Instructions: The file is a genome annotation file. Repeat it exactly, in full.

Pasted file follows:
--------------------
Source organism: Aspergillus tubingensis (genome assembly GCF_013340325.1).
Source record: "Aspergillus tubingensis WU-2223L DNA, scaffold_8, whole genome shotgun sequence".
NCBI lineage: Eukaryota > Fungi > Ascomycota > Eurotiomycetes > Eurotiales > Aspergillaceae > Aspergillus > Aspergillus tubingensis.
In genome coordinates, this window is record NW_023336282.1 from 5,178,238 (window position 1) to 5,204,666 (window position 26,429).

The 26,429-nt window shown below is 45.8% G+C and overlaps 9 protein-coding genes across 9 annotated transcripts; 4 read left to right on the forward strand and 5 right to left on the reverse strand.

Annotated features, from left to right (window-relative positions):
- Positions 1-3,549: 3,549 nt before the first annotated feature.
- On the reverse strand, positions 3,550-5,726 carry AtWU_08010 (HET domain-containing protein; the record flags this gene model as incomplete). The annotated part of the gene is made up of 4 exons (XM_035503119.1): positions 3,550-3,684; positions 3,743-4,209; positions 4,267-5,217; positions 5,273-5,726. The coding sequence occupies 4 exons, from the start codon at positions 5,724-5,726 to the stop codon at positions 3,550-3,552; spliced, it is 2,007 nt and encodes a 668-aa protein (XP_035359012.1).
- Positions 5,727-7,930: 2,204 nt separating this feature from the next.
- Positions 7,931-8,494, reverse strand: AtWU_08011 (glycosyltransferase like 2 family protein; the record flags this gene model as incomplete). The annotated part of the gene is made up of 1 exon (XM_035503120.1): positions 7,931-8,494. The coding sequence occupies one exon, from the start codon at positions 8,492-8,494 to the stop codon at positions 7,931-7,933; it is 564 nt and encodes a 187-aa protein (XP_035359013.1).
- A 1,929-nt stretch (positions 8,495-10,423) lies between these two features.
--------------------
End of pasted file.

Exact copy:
Source organism: Aspergillus tubingensis (genome assembly GCF_013340325.1).
Source record: "Aspergillus tubingensis WU-2223L DNA, scaffold_8, whole genome shotgun sequence".
NCBI lineage: Eukaryota > Fungi > Ascomycota > Eurotiomycetes > Eurotiales > Aspergillaceae > Aspergillus > Aspergillus tubingensis.
In genome coordinates, this window is record NW_023336282.1 from 5,178,238 (window position 1) to 5,204,666 (window position 26,429).

The 26,429-nt window shown below is 45.8% G+C and overlaps 9 protein-coding genes across 9 annotated transcripts; 4 read left to right on the forward strand and 5 right to left on the reverse strand.

Annotated features, from left to right (window-relative positions):
- Positions 1-3,549: 3,549 nt before the first annotated feature.
- On the reverse strand, positions 3,550-5,726 carry AtWU_08010 (HET domain-containing protein; the record flags this gene model as incomplete). The annotated part of the gene is made up of 4 exons (XM_035503119.1): positions 3,550-3,684; positions 3,743-4,209; positions 4,267-5,217; positions 5,273-5,726. The coding sequence occupies 4 exons, from the start codon at positions 5,724-5,726 to the stop codon at positions 3,550-3,552; spliced, it is 2,007 nt and encodes a 668-aa protein (XP_035359012.1).
- Positions 5,727-7,930: 2,204 nt separating this feature from the next.
- Positions 7,931-8,494, reverse strand: AtWU_08011 (glycosyltransferase like 2 family protein; the record flags this gene model as incomplete). The annotated part of the gene is made up of 1 exon (XM_035503120.1): positions 7,931-8,494. The coding sequence occupies one exon, from the start codon at positions 8,492-8,494 to the stop codon at positions 7,931-7,933; it is 564 nt and encodes a 187-aa protein (XP_035359013.1).
- A 1,929-nt stretch (positions 8,495-10,423) lies between these two features.